#10681 Naked Lunch. William S. Burroughs.
William S. Burroughs

Naked Lunch

First hardcover edition of Burroughs magnum opus which was originally published in Paris by Olympia Press in 1959. Surreal, cut-up novel, which consists of a series of vignettes that the author says can be read in any order. Abundance of gratuitous images of sex and drug usage led to delays in the publication of this edition because of obscenity laws. Filmed in 1991 by David Cronenberg with Peter Weller, Judy Davis, Ian Holm and Roy Scheider.

Hardcover. First American Edition, First Printing. Octavo, cloth-backed boards. New York: Grove Press, [1962]. #10681.
Except for a minor binder's flaw to two pages inside (tips of pages folded over), this is a fine copy in a bright nearly fine dust jacket with a 1" closed tear at rear fold and faint wear to extremities. An excellent copy.

Additional Details
Naked Lunch, first published in 1959 by the Olympia Press in Paris, stands as William S. Burroughs' best known work and a significant influence on the Beat Generation's literary movement and the 1960s counterculture. Known for its innovative use of the "cut-up" technique, developed in collaboration with painter and poet Brion Gysin, the novel rearranges text to forge a non-linear narrative, creating a disjointed and surreal reading experience.

Lacking a clear plot, the novel opens with William Lee, Burroughs' alter ego, fleeing U.S. law enforcement in search of his next drug fix. The narrative unfolds through a series of loosely connected vignettes, spanning various locations and characters, each heavily influenced by Burroughs' own experiences and hallucinations. The story weaves through Bosch-esque realms, lawless cities, and totalitarian governments, all deeply immersed in drug addiction, sexual excess, and societal decay. Employing dark humor and grotesque imagery, Burroughs navigates the underbelly of human depravity, sparing the reader no repulsion, while portraying addiction as a metaphor for societal control and the human struggle against oppressive forces. The novel's non-linear and surreal approach, which blurs the lines between fantasy and reality, is often likened to the dystopian genre for its grim depiction of society spiraling into nihilism and anarchy.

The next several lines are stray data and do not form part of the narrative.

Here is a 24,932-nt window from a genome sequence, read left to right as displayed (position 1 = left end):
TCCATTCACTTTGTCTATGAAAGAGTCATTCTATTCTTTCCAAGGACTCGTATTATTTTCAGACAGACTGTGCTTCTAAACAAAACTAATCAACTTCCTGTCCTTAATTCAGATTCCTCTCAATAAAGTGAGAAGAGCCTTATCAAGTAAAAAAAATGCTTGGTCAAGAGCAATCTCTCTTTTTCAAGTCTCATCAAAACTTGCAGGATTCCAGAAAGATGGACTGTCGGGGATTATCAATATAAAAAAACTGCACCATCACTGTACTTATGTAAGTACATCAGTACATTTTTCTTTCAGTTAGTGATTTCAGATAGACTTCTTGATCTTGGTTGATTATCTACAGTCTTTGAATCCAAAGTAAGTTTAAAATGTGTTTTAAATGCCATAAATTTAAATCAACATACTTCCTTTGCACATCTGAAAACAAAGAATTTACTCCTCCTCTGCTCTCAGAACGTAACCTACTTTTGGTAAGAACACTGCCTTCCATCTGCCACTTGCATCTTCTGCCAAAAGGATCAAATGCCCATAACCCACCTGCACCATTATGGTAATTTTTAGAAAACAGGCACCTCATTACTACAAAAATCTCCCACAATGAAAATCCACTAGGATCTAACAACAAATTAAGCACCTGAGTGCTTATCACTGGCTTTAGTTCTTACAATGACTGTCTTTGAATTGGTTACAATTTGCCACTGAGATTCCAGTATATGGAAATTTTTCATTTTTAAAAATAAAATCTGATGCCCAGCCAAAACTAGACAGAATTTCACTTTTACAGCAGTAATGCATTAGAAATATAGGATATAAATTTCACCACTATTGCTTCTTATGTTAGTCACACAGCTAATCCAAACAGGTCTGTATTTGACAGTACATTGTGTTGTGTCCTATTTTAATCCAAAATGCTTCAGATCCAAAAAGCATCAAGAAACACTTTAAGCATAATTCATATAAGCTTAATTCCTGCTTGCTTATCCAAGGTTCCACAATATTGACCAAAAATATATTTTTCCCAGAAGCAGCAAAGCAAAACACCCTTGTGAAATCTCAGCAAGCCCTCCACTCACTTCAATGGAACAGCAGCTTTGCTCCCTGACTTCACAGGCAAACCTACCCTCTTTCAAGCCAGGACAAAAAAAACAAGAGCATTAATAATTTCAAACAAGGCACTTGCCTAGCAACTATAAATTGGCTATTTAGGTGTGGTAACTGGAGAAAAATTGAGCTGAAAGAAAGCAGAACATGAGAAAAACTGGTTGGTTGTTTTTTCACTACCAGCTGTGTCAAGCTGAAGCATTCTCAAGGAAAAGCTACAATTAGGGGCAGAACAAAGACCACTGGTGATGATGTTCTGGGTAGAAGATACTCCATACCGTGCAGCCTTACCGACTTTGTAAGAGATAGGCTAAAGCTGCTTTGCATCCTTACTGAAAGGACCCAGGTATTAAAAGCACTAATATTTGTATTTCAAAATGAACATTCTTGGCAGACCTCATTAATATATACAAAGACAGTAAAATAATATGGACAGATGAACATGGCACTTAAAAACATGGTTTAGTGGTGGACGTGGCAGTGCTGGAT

The book's controversial content led to a landmark obscenity trial in the United States, delaying its publication by Grove Press. This legal battle marked a pivotal moment in the discourse on censorship and freedom of expression, and helped to solidify Naked Lunch as a major work of postmodern literature.

Naked Lunch has left an indelible mark on literature and popular culture, even cited as a major influence on the cyberpunk genre. William Gibson, in an interview with The Guardian, acknowledged its profound impact on his writing. The 1991 film adaptation by director David Cronenberg is considered a cult classic.